Lisdexamfetamine (contracted from L-'''lys'''ine-'''dex'''tro'''amphetamine''') is a substituted amphetamine and an inactive prodrug of the central nervous system (CNS) stimulant dextroamphetamine that is used in the treatment of attention deficit hyperactivity disorder (ADHD) and binge eating disorder.
Lithium compounds, also known as lithium salts, are primarily used as a psychiatric medication.
Lysergic acid diethylamide (LSD), also known as acid, is a psychedelic drug known for its psychological effects, which may include altered awareness of one's surroundings, perceptions, and feelings as well as sensations and images that seem real though they are not.
Malignant hyperthermia (MH) is a type of severe reaction that occurs to particular medications used during general anesthesia, among those who are susceptible.
3,4-Methylenedioxymethamphetamine (MDMA), commonly known as ecstasy (E), is a psychoactive drug used primarily as a recreational drug.
In pharmacology, the term mechanism of action (MOA) refers to the specific biochemical interaction through which a drug substance produces its pharmacological effect.
Medical resident work hours refers to the (often lengthy) shifts worked by medical interns and residents during their medical residency.
Medical restraints are physical restraints used during certain medical procedures to restrain patients with the minimum of discomfort and pain and to prevent them from injuring themselves or others.
Meningitis is an acute inflammation of the protective membranes covering the brain and spinal cord, known collectively as the meninges.
The mental status examination or mental state examination (MSE) is an important part of the clinical assessment process in psychiatric practice.
Metabolic acidosis is a condition that occurs when the body produces excessive quantities of acid or when the kidneys are not removing enough acid from the body.
Metaxalone (marketed by King Pharmaceuticals under the brand name Skelaxin) is a muscle relaxant used to relax muscles and relieve pain caused by strains, sprains, and other musculoskeletal conditions.
Methamphetamine (contracted from) is a potent central nervous system (CNS) stimulant that is mainly used as a recreational drug and less commonly as a second-line treatment for attention deficit hyperactivity disorder and obesity.
Methylphenidate, sold under various trade names, Ritalin being one of the most commonly known, is a central nervous system (CNS) stimulant of the phenethylamine and piperidine classes that is used in the treatment of attention deficit hyperactivity disorder (ADHD) and narcolepsy.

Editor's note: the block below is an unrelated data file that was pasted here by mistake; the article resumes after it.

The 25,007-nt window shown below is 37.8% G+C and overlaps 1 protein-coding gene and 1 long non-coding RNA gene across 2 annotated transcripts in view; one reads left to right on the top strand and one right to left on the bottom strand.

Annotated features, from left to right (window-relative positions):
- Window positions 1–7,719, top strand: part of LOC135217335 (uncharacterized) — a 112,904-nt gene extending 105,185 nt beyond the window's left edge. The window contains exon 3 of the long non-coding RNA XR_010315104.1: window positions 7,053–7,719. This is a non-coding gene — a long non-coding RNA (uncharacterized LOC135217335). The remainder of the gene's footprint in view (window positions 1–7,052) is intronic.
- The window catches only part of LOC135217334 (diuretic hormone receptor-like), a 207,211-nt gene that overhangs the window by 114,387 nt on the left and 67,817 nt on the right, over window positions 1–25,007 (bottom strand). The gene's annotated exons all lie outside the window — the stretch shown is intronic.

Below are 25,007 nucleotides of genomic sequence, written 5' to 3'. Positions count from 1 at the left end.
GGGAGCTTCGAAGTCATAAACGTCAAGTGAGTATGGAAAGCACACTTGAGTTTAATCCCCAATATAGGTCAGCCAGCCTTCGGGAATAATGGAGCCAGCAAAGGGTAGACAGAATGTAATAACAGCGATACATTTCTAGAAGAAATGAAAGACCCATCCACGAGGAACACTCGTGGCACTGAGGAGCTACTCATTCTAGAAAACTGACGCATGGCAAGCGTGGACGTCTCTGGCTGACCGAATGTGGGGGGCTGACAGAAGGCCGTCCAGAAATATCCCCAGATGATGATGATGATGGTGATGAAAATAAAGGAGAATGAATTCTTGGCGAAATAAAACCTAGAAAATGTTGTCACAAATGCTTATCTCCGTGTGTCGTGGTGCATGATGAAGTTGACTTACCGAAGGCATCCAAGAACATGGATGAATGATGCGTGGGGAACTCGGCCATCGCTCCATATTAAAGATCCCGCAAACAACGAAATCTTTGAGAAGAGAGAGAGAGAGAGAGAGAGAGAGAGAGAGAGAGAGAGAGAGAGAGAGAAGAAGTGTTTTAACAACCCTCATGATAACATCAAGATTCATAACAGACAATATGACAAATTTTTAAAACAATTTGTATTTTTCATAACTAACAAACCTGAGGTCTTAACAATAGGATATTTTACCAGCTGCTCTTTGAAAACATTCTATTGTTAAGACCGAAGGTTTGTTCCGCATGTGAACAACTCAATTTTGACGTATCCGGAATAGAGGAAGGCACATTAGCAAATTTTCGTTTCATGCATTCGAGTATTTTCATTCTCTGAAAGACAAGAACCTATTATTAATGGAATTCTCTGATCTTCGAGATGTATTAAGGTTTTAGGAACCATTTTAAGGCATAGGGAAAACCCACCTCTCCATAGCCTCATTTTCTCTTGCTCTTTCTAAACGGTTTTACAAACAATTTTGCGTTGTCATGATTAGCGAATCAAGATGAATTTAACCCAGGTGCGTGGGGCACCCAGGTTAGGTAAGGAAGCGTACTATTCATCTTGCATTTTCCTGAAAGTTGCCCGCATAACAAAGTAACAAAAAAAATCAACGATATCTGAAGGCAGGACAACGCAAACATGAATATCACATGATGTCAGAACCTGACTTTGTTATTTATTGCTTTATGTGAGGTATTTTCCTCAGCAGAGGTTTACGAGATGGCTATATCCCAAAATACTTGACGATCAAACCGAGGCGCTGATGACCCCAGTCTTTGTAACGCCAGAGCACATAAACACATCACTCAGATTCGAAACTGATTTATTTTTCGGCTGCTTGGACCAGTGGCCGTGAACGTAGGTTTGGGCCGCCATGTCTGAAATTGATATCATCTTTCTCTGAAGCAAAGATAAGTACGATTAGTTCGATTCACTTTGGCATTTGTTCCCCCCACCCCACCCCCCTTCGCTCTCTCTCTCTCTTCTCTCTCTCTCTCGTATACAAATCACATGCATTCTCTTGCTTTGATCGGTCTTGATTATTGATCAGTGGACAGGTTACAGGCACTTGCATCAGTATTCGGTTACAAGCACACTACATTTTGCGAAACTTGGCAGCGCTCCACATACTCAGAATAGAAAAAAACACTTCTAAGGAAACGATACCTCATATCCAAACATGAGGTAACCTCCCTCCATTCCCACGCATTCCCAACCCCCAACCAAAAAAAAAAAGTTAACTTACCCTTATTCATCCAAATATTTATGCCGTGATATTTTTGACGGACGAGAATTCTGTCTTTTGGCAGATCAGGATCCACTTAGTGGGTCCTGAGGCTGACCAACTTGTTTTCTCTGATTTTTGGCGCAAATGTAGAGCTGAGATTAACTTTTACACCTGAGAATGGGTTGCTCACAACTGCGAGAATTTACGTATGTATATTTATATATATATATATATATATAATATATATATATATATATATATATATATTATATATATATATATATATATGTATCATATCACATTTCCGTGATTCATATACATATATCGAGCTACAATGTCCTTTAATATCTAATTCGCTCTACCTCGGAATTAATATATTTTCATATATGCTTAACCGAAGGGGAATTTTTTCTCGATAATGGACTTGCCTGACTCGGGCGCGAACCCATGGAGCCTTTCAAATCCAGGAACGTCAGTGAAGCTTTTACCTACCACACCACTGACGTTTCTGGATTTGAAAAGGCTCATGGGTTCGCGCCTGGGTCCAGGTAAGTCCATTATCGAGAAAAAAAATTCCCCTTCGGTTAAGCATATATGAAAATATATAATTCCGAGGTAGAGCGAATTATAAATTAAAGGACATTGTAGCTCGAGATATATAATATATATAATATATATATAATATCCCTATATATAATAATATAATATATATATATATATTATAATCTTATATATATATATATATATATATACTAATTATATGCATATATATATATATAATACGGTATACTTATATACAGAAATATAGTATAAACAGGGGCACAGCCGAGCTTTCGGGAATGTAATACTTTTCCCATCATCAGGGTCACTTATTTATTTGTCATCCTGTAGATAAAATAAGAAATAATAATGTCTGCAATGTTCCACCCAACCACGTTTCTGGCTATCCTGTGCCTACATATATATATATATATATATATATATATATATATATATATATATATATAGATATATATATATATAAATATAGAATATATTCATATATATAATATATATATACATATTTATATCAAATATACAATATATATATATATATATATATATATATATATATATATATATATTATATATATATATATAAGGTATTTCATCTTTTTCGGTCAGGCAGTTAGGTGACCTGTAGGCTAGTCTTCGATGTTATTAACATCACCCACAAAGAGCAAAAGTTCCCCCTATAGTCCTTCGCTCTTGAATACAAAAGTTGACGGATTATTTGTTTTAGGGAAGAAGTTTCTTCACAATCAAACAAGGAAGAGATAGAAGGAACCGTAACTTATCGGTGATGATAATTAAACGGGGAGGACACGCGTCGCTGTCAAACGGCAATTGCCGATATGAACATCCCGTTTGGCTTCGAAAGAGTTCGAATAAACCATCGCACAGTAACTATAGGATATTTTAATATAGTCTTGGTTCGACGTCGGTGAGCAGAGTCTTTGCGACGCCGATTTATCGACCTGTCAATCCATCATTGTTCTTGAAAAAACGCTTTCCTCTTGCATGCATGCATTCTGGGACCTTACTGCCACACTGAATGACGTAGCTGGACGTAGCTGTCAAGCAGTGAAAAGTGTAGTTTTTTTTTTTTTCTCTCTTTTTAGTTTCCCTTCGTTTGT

Metoclopramide is a medication used mostly for stomach and esophageal problems.
Mirtazapine, sold under the brand name Remeron among others, is an atypical antidepressant which is used primarily in the treatment of depression.
L-Monoamine oxidases (MAO) are a family of enzymes that catalyze the oxidation of monoamines.
Monoamine oxidase inhibitors (MAOIs) are a class of drugs that inhibit the activity of one or both monoamine oxidase enzymes: monoamine oxidase A (MAO-A) and monoamine oxidase B (MAO-B).
A mucous membrane or mucosa is a membrane that lines various cavities in the body and covers the surface of internal organs.
Muscle contraction is the activation of tension-generating sites within muscle fibers.
Myalgia, or muscle pain, is a symptom of many diseases and disorders.
Mydriasis is the dilation of the pupil, usually having a non-physiological cause, or sometimes a physiological pupillary response.
Myoclonus is a brief, involuntary twitching of a muscle or a group of muscles.
Nasogastric intubation is a medical process involving the insertion of a plastic tube (nasogastric tube or NG tube) through the nose, past the throat, and down into the stomach.
Nausea or queasiness is an unpleasant sense of unease, discomfort, and revulsion towards food.
Nefazodone, sold formerly under the brand names Serzone, Dutonin, and Nefadar among others, is an atypical antidepressant which was first marketed by Bristol-Myers Squibb in 1994 but has since largely been discontinued.
Neuroleptic malignant syndrome (NMS) is a life-threatening reaction that occasionally occurs in response to neuroleptic or antipsychotic medication.
A neurological disorder is any disorder of the nervous system.
Neurotransmitters are endogenous chemicals that enable neurotransmission.
New York is a state in the northeastern United States.
The NewYork–Presbyterian Hospital is a nonprofit university hospital in New York City affiliated with two Ivy League medical schools: Columbia University Vagelos College of Physicians and Surgeons and Weill Cornell Medical College.
The N-methyl-D-aspartate receptor (also known as the NMDA receptor or NMDAR), is a glutamate receptor and ion channel protein found in nerve cells.
Norepinephrine (NE), also called noradrenaline (NA) or noradrenalin, is an organic chemical in the catecholamine family that functions in the brain and body as a hormone and neurotransmitter.
Nutmeg is the seed or ground spice of several species of the genus Myristica.
Olanzapine (originally branded Zyprexa) is an antipsychotic medication used to treat schizophrenia and bipolar disorder.
Ondansetron, marketed under the brand name Zofran, is a medication used to prevent nausea and vomiting caused by cancer chemotherapy, radiation therapy, or surgery.
Opioids are substances that act on opioid receptors to produce morphine-like effects.
Oral rehydration therapy (ORT) is a type of fluid replacement used to prevent and treat dehydration, especially that due to diarrhea.